Interactive Fiction: Alan Wake Remastered

More than a decade ago I played Alan Wake (2010). I was struck by the natural beauty of the environments, set around Bright Falls Washington – a fictional town somewhere on the Puget Sound. I enjoyed what felt like Stephen King references. Then I moved to the Pacific Northwest. I remember walking from my apartment to my work, thinking “This is so beautiful! This is just like Alan Wake!”

Recently the original graphics were updated, some of the original product placement was changed, and the game was re-released on the newest consoles under the title Alan Wake Remastered (2021). So I re-played it, expecting a pleasant trip through nostalgia.

Instead, I feel like I heard the story for the first time.

The surface level of the story is a writer attacked by a supernatural entity called “The Dark Presence” He uses flashlights (and various weapons) to save those he loves and fight the bad guys. “The Dark Presence” uses lies and hallucinations to try to force him to write a story that would make it more powerful.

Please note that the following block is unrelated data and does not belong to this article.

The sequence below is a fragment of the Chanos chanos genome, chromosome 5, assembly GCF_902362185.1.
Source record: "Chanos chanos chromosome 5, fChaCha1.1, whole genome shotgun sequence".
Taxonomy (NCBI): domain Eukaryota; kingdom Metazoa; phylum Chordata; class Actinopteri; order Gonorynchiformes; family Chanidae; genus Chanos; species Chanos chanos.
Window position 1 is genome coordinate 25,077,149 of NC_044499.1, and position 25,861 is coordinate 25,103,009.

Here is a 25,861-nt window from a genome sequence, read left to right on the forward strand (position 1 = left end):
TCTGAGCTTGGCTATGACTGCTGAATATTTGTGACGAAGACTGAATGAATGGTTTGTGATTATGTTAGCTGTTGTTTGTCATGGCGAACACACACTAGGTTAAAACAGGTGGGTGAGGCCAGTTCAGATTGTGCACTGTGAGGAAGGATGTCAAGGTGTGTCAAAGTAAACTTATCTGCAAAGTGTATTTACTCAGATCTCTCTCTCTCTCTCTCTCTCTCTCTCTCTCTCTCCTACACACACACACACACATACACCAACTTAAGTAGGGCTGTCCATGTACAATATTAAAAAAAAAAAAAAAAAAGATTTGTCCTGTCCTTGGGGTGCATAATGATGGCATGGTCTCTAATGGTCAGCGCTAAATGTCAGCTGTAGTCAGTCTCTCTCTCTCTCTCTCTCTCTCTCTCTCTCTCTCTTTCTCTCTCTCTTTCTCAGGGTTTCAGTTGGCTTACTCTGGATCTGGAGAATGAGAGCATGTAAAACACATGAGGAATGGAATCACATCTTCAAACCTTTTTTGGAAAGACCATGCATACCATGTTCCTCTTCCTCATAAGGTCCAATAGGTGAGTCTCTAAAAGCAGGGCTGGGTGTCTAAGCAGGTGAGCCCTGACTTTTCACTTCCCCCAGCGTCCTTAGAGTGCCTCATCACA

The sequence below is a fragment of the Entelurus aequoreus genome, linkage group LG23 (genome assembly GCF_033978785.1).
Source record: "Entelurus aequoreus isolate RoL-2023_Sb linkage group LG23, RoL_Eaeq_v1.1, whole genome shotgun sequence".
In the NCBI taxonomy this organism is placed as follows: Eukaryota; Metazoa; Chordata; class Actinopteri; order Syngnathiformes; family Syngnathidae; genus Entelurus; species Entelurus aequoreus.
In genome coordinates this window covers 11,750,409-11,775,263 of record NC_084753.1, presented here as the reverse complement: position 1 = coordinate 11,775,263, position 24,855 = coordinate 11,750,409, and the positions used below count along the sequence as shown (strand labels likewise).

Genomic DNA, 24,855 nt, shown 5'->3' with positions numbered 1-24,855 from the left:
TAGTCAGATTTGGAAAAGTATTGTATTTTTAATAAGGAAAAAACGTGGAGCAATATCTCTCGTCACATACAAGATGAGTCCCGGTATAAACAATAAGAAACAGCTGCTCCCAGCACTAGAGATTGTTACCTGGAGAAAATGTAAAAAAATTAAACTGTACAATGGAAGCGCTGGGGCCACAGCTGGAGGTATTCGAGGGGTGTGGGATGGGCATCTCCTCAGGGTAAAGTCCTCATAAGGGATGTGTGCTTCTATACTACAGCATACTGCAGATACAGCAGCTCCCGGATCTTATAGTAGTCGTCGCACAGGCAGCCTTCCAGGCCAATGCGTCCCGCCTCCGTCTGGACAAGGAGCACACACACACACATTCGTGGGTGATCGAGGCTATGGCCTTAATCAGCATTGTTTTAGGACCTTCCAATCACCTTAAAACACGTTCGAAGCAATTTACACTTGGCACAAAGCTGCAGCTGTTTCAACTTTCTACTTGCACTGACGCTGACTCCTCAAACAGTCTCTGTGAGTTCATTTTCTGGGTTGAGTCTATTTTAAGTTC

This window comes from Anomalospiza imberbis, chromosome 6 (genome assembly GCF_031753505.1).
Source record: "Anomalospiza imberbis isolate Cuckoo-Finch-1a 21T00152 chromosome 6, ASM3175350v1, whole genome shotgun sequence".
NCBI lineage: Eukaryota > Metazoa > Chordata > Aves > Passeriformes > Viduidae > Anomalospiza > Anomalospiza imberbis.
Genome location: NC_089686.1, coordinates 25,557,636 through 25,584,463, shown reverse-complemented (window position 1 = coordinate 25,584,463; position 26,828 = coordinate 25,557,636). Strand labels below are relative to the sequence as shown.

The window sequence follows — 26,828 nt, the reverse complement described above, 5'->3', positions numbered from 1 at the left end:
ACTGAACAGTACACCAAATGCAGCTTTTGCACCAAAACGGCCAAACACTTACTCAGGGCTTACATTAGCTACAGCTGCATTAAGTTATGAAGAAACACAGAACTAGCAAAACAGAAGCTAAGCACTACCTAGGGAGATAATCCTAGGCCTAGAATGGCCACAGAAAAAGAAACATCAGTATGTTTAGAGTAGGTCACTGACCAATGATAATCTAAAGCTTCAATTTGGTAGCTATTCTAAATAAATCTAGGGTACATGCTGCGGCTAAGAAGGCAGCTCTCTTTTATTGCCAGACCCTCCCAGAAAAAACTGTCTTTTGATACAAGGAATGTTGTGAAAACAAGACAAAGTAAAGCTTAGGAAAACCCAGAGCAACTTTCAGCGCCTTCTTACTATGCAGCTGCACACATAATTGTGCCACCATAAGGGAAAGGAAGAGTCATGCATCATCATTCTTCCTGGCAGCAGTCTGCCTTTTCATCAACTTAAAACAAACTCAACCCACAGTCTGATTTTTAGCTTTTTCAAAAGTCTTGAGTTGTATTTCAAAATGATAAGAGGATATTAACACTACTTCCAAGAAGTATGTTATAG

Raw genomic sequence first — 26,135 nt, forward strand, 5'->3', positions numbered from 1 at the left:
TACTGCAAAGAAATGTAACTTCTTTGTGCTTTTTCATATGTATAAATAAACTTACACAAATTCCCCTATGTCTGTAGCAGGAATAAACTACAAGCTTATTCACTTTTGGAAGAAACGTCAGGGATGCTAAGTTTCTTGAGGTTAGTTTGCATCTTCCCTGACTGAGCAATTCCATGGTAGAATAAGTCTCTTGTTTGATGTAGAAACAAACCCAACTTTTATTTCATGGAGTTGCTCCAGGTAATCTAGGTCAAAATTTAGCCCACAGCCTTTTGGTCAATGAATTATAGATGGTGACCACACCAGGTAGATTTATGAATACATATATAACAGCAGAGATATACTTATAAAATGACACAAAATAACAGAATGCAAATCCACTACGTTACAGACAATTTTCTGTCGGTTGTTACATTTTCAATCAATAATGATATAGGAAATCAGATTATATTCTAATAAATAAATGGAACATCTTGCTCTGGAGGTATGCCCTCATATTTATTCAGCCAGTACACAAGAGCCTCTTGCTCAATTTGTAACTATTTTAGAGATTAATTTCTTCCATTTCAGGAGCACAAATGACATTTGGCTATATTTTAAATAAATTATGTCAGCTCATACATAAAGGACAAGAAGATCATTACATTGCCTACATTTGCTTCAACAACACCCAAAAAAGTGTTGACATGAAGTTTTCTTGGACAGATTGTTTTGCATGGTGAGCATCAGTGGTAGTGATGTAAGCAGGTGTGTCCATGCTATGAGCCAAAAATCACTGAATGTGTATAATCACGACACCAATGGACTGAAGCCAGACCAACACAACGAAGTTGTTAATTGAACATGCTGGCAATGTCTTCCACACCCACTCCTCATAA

There’s a second level to Alan Wake I was totally oblivious to when I first played it. It is also the more emotionally powerful level. The narrative can also be interpreted as the author living in the debris of past decisions which are revealed to be increasingly disastrous and destructive decisions in his past. The “manuscript” the author is writing along the way is not just a story with premonitions of future events, but an existential journal of his realizations.

For instance, one passage of the “manuscript” that describes the unfolding events of the story reads:

The dark place I found myself in was unlike anything I could have imaged; it wasn’t solid, it flowed. It was conceptual and subjective.

Another mission reads, “Find out what happened to you” with one suggested action: “Focus.”

I greatly enjoyed Alan Wake, and especially appreciated the ten-year commentary track with head writer Sam Lake. On re-playing the game, Alan Wake’s debt to Dear Esther (2008), and in turn the debt owed to Alan Wake by Depression Quest (2013) seem clear.

I played Alan Wake Remastered on the Xbox Series X.

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